The proposal and response materials for this longstanding project (now downsized to include only the Lemhi SWCD area) report the tasks accomplished but do not give reviewers a clear picture of the extent to which those tasks have improved habitat conditions and/or fish populations. Also still unclear is how far along they are in meeting their long-term goals, how much have they accomplished, and how much needs to be done.
In response to past ISRP comments, project staff in a previous proposal committed to develop a more unified monitoring and evaluation program. Yet the current proposal and response make it clear that project personnel are struggling with M&E, as discussed below.
The question of where they are in the overall model watershed plan has not been satisfactorily answered, especially in any quantitative sense. Projects ready for implementation in FY 07 should be funded as well as administrative efforts focused on monitoring, including developing and using an analysis approach that would allow a substantive assessment of the entire project's success in terms of benefits to fish. Technical lessons learned should be summarized. Funding beyond FY 07 should be dependent upon evidence that the project is focused on realizing the greatest benefit for the resources invested and is using appropriate effectiveness monitoring through the analysis and adaptive management phases. Comments below are intended as constructive criticism. Reviewers note that considerable assistance in dealing with these M&E problems should be forthcoming from the Integrated Status and Effectiveness Monitoring Program (ISEMP) project 200301700 that is doing work in the Upper Salmon. Its scope is the design and evaluation of monitoring tools for salmon populations and habitat in the Interior Columbia River Basin.
The Project Monitoring Report for FY 05 that was included in the response did provide some specifics that contrast with the generalities in the proposal. The project has largely divorced itself from fish, using the rationale that anadromous fish in the watershed are controlled by out-of-basin factors. "Habitat" becomes the surrogate, perhaps not inappropriately. But rather than being applied to aquatic habitat that is valuable for resident salmonids (and thus for anadromous fish rearing in future if runs increase), the term "habitat" has become a nebulous entity. The key attributes for salmonids that are vital and easily measured (like maximum water depth and bank shading) were not recorded. The Project Monitoring Report examined 16 sites funded by BPA. Most were riparian fencing, presumably a subsample of the approximately 50 miles of fencing that the proposal indicates have been installed since 1994. Information was gathered by photo monitoring, greenline survey, and "datasheets." This approach appears reasonable if amended as described above. It was clear from the report that such monitoring is in its embryonic stage. Absent was any summary of what worked and what did not, and any discussion of why. Reviewers could see no evidence that such a report was integrated into the project to help direct future efforts.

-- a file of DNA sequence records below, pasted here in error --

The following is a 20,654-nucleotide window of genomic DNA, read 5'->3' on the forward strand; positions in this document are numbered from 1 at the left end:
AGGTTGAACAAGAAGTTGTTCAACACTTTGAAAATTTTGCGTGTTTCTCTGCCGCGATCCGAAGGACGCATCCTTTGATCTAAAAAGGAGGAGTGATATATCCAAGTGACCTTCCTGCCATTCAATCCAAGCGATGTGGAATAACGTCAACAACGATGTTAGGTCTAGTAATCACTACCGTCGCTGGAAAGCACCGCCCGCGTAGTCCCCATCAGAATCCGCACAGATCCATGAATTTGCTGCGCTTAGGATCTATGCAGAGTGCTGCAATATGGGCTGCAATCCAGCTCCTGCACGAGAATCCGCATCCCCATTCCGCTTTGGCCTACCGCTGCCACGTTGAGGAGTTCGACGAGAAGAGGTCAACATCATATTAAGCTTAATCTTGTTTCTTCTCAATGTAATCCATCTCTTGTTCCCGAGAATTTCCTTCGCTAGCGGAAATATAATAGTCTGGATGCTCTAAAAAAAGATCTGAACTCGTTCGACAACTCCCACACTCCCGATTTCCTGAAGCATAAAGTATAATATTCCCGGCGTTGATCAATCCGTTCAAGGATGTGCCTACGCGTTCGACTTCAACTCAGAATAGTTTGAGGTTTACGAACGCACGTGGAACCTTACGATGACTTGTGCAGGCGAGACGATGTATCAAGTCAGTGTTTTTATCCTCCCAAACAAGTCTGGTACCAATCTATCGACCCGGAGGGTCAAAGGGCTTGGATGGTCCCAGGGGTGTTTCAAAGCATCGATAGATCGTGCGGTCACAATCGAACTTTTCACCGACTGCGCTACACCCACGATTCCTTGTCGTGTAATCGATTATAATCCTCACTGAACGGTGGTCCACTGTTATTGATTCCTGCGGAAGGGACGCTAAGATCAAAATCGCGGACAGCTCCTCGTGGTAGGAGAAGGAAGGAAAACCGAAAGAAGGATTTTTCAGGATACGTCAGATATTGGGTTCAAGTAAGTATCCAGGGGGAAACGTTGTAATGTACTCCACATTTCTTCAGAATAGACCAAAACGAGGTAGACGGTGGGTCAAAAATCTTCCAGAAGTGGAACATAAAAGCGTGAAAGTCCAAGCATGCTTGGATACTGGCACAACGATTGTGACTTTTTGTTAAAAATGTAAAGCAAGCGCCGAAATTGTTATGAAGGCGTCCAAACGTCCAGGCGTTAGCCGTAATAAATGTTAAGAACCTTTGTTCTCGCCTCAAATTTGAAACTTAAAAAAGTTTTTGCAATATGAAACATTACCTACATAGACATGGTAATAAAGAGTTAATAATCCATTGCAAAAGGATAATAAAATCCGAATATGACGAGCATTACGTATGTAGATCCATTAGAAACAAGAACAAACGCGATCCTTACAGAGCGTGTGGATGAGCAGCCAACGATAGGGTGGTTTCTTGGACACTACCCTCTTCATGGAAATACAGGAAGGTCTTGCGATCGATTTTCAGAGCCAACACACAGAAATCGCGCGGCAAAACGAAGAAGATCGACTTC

The current plan includes some pre-project monitoring, implementation monitoring in year 1, then monitoring every 5 years for 10 and 15 year contracts. This means only a few views of a project. No end-of-project monitoring is described, nor any planned response if results are not satisfactory, or if unanticipated opportunities arise. Page 18 of the response says, "Analysis has not yet been determined." Yet this is the key element of adaptive management, suggesting that the entire point of monitoring has been missed.
Salmon data provided do not show clear separation between wilderness stream redds (Big Creek) and the Lemhi but this is the kind of comparison that should help provide an assessment of the habitat treatment protocols used in the Lemhi Basin. The sponsors produced what seems to be an honest assessment of data for fish abundance before and after the habitat work was implemented. Comparison of redds in other non-treated basins and the Lemhi Basin is not perfect in that they cannot eliminate the possibility that out-of-basin effects are different for populations in these basins; assessment efforts should include consideration of the probability of this alternative. In addition, the fish data show no benefit of the habitat work, so at least three alternative explanations are possible; (1) the habitat work has not been effective in increasing productivity, (2) the work that has been done is nowhere near enough to cause increased productivity, or (3) the wrong changes were implemented. Sponsors have the responsibility to sort out these and other explanations for the apparent absence of a response.